Tips to Make the Most of Yellowstone's Geothermal Wonders

Posted by Fodor's Editors on June 23, 2011 at 2:41:11 PM EDT | Post a Comment
The 10,000 hot springs, mud pots, and fumaroles, plus 300 or so active geysers within Yellowstone comprise more than half the entire world's thermal features. We've got the tips you need to know before you go to best experience the park's geothermal wonders. Yellowstone-Grand-Prismatic-Spring.jpg Past eruptions of cataclysmic volcanoes brought about the steaming, vaporous landscape of Yellowstone today. The heat from the magma (molten rock) under the Yellowstone Caldera, an active volcano, continues to fuel the park's geyser basins, such as the Upper Geyser Basin, where more than 200 spouters cram into less than two square miles; and Norris, where water 1,000 feet below ground is 450° F. The complex underground plumbing in these geyser basins is affected by earthquakes and other subterranean hijinks that geologists are only beginning to understand. Some spouters spring to life, while others fall dormant with little or no warning. Yellowstone-Castle-Geyser.jpg

General Hot Spot Tips

1. Stay on trails and boardwalks. In some areas, like in Norris, water boils at temperatures of more than 200° F. If you want to venture into the back country, where there are no boardwalks, consult a ranger first. 2. Leave the area if you feel sick or dizzy. You might be feeling this way due to overexposure to various thermal gases. 3. These hot springs aren't for bathing. The pH levels of some of these features are extremely acidic. 4. They also aren't wishing wells. In the past people threw hundreds of coins into the bright blue Morning Glory Pool. The coins clogged the pool's natural water vents, causing it to change to a sickly green color. Yellowstone-West-Thumb%20Geyser%20Basin.jpg

Photography Tips

5. Rise and shine. Set your alarm clock: generally, the best light for shooting the geothermal features is early in the morning. You'll avoid the thickest crowds then, too. The runner-up time is the late afternoon. 6. Watch the weather. Breezy days are good for photographing geysers, since the steam will be blown away from the jetting water. But avoid standing downwind or your view can be clouded with steam. 7. Protect your gear. If you get water from a thermal feature on your lens, dry it off as quickly as possible, because the water has a high mineral content that can damage your lens. Yellowstone-paint-pots-fumeroles.jpg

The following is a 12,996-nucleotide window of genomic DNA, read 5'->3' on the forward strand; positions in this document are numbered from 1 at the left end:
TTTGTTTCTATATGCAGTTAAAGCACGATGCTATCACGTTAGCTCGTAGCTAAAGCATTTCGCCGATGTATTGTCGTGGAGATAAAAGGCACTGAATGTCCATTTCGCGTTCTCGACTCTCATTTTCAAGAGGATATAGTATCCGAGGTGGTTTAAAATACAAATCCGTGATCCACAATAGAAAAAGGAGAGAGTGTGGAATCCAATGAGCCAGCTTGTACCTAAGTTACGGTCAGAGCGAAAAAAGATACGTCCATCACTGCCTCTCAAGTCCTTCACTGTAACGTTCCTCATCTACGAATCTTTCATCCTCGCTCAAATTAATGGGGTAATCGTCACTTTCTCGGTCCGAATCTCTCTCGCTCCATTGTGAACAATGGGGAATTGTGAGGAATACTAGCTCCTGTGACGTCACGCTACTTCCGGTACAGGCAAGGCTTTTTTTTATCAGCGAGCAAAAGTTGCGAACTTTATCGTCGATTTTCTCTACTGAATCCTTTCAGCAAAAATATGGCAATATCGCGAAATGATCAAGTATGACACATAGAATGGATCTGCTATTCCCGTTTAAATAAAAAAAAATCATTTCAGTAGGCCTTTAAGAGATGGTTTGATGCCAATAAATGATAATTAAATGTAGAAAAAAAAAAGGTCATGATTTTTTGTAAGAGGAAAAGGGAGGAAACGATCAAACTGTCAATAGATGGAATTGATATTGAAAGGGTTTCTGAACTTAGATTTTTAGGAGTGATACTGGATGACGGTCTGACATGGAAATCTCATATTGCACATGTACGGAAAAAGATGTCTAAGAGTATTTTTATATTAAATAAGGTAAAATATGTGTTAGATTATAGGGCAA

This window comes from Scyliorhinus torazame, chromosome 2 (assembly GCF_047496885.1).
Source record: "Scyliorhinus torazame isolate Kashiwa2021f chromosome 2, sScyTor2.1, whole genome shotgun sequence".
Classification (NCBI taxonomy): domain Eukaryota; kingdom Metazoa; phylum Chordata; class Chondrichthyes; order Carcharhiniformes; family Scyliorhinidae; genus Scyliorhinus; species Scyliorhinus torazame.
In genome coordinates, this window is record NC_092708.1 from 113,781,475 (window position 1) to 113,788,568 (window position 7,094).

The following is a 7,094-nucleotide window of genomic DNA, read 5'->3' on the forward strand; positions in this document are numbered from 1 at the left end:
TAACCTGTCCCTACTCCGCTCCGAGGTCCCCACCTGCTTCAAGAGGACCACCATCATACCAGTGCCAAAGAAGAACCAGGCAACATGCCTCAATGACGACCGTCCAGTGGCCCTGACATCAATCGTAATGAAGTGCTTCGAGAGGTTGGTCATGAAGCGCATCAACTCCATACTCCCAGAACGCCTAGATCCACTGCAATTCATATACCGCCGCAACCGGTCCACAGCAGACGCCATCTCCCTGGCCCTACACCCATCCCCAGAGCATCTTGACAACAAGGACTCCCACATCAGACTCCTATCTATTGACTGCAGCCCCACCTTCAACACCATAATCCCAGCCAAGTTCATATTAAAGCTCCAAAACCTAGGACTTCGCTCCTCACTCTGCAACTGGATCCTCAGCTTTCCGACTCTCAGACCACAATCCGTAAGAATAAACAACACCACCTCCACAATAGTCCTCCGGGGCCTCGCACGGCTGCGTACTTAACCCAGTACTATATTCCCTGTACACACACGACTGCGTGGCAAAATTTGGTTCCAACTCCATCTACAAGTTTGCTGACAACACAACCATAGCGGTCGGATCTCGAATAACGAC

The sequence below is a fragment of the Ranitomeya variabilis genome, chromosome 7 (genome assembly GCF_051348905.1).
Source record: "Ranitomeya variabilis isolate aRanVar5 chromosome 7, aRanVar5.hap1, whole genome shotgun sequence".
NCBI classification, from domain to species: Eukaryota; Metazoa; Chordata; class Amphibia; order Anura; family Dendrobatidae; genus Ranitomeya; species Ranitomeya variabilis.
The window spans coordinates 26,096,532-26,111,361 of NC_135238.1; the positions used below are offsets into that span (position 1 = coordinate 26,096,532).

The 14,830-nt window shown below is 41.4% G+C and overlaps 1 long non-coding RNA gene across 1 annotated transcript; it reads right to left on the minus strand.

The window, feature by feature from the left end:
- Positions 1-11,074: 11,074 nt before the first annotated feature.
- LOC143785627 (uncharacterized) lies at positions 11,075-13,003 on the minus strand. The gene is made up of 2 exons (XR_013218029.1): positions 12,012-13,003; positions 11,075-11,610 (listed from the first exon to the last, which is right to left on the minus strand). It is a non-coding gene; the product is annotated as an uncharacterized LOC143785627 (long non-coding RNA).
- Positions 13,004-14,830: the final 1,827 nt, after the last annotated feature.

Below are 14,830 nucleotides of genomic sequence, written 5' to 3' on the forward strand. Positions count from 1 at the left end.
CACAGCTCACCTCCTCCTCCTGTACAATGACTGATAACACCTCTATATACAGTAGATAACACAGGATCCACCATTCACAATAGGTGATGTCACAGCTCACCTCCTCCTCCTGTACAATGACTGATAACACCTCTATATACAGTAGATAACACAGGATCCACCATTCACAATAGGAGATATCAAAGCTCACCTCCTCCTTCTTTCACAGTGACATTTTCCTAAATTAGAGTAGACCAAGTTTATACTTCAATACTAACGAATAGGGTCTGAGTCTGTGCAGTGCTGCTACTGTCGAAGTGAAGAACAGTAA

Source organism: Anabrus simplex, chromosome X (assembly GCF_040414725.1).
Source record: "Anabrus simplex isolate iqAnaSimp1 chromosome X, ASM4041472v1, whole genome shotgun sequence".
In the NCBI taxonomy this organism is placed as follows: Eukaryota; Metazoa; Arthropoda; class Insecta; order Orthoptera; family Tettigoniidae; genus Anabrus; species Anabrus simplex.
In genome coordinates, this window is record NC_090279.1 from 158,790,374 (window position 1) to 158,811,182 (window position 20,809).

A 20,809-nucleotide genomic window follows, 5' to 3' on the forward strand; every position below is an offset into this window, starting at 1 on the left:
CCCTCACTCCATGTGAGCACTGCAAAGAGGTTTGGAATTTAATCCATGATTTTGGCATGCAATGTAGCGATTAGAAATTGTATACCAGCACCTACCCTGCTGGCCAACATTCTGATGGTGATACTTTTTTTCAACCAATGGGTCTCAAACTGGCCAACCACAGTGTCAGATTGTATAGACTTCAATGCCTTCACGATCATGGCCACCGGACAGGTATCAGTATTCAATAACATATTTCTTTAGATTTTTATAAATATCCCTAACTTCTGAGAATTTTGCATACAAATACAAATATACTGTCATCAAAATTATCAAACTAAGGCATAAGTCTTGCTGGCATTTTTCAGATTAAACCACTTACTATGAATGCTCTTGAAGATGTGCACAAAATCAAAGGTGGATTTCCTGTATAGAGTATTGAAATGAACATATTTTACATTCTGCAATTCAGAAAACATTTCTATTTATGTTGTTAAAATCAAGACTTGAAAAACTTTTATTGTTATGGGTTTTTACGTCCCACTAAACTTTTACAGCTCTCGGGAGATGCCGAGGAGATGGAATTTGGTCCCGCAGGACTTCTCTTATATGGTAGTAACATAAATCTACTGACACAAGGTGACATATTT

Geothermal Planning Tips

8. Watch the Life to Land video. Before your trip, catch this 20-minute film about the park's geothermal wonders. You don't have to go all the way to the Canyon Visitor Center, today you can even watch it through the Yellowstone NPS site. 9. Leave time to explore Mammoth Hot Spring terrace steps. In the northwest corner of the park, a network of boardwalks allow you to get up close to the colorful terraces. The Lower Terrace Interpretative Trail will take about an hour to walk the many steps. 10. Check the schedule for Old Faithful. While it generally erupts every 94 minutes, check with a visitor center to get the latest timing update.

More on Yellowstone

Photo Credits: Grand Prismatic Spring courtesy Fodors.com member Stephanie Ripley, West Thumb Geyser Basin Courtesy Tim Whiteaker, Castle Geyser courtesy Fodors.com member Maruthy Vedam, Paint pots and fumaroles courtesy Fodors.com member Tim Whiteaker.

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